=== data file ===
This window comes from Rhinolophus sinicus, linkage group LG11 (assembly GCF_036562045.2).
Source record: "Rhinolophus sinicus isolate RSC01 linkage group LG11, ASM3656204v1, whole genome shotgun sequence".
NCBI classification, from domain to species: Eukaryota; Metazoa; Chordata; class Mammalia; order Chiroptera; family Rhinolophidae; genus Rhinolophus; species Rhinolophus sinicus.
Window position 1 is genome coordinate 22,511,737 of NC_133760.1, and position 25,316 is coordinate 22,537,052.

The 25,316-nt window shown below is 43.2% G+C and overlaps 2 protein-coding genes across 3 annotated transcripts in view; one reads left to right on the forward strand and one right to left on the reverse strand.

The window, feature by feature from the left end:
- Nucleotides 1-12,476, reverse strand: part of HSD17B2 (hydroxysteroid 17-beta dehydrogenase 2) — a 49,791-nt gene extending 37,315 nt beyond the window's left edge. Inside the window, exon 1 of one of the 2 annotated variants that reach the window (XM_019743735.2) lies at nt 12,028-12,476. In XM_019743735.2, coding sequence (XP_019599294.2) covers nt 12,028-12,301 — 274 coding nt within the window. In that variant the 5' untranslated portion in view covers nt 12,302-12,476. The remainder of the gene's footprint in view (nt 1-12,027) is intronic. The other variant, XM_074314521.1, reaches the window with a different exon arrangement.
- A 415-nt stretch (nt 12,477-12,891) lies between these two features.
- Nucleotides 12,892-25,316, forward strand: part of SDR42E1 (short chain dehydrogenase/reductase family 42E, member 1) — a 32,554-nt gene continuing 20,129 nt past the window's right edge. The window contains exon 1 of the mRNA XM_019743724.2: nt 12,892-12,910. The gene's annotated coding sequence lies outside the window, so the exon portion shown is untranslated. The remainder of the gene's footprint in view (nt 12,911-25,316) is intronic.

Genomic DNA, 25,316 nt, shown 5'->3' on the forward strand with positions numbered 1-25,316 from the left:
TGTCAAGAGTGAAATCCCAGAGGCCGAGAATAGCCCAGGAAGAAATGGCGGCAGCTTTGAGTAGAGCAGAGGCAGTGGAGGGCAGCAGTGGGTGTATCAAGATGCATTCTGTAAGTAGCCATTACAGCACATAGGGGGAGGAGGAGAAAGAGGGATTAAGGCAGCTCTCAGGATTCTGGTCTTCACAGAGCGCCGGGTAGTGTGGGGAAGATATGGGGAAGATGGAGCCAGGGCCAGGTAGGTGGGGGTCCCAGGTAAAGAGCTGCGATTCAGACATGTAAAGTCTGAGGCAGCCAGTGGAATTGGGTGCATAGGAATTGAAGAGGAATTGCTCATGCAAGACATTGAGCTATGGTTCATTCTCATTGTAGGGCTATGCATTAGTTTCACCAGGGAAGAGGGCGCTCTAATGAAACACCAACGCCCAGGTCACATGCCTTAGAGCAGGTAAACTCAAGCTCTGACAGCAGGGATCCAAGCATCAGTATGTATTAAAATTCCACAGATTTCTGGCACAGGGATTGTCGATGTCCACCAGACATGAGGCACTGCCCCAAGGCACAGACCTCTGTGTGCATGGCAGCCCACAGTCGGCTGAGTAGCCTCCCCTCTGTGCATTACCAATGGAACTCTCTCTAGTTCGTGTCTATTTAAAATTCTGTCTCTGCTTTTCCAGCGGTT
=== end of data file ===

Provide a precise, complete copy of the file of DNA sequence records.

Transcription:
This window comes from Rhinolophus sinicus, linkage group LG11 (assembly GCF_036562045.2).
Source record: "Rhinolophus sinicus isolate RSC01 linkage group LG11, ASM3656204v1, whole genome shotgun sequence".
NCBI classification, from domain to species: Eukaryota; Metazoa; Chordata; class Mammalia; order Chiroptera; family Rhinolophidae; genus Rhinolophus; species Rhinolophus sinicus.
Window position 1 is genome coordinate 22,511,737 of NC_133760.1, and position 25,316 is coordinate 22,537,052.

The 25,316-nt window shown below is 43.2% G+C and overlaps 2 protein-coding genes across 3 annotated transcripts in view; one reads left to right on the forward strand and one right to left on the reverse strand.

The window, feature by feature from the left end:
- Nucleotides 1-12,476, reverse strand: part of HSD17B2 (hydroxysteroid 17-beta dehydrogenase 2) — a 49,791-nt gene extending 37,315 nt beyond the window's left edge. Inside the window, exon 1 of one of the 2 annotated variants that reach the window (XM_019743735.2) lies at nt 12,028-12,476. In XM_019743735.2, coding sequence (XP_019599294.2) covers nt 12,028-12,301 — 274 coding nt within the window. In that variant the 5' untranslated portion in view covers nt 12,302-12,476. The remainder of the gene's footprint in view (nt 1-12,027) is intronic. The other variant, XM_074314521.1, reaches the window with a different exon arrangement.
- A 415-nt stretch (nt 12,477-12,891) lies between these two features.
- Nucleotides 12,892-25,316, forward strand: part of SDR42E1 (short chain dehydrogenase/reductase family 42E, member 1) — a 32,554-nt gene continuing 20,129 nt past the window's right edge. The window contains exon 1 of the mRNA XM_019743724.2: nt 12,892-12,910. The gene's annotated coding sequence lies outside the window, so the exon portion shown is untranslated. The remainder of the gene's footprint in view (nt 12,911-25,316) is intronic.

Genomic DNA, 25,316 nt, shown 5'->3' on the forward strand with positions numbered 1-25,316 from the left:
TGTCAAGAGTGAAATCCCAGAGGCCGAGAATAGCCCAGGAAGAAATGGCGGCAGCTTTGAGTAGAGCAGAGGCAGTGGAGGGCAGCAGTGGGTGTATCAAGATGCATTCTGTAAGTAGCCATTACAGCACATAGGGGGAGGAGGAGAAAGAGGGATTAAGGCAGCTCTCAGGATTCTGGTCTTCACAGAGCGCCGGGTAGTGTGGGGAAGATATGGGGAAGATGGAGCCAGGGCCAGGTAGGTGGGGGTCCCAGGTAAAGAGCTGCGATTCAGACATGTAAAGTCTGAGGCAGCCAGTGGAATTGGGTGCATAGGAATTGAAGAGGAATTGCTCATGCAAGACATTGAGCTATGGTTCATTCTCATTGTAGGGCTATGCATTAGTTTCACCAGGGAAGAGGGCGCTCTAATGAAACACCAACGCCCAGGTCACATGCCTTAGAGCAGGTAAACTCAAGCTCTGACAGCAGGGATCCAAGCATCAGTATGTATTAAAATTCCACAGATTTCTGGCACAGGGATTGTCGATGTCCACCAGACATGAGGCACTGCCCCAAGGCACAGACCTCTGTGTGCATGGCAGCCCACAGTCGGCTGAGTAGCCTCCCCTCTGTGCATTACCAATGGAACTCTCTCTAGTTCGTGTCTATTTAAAATTCTGTCTCTGCTTTTCCAGCGGTT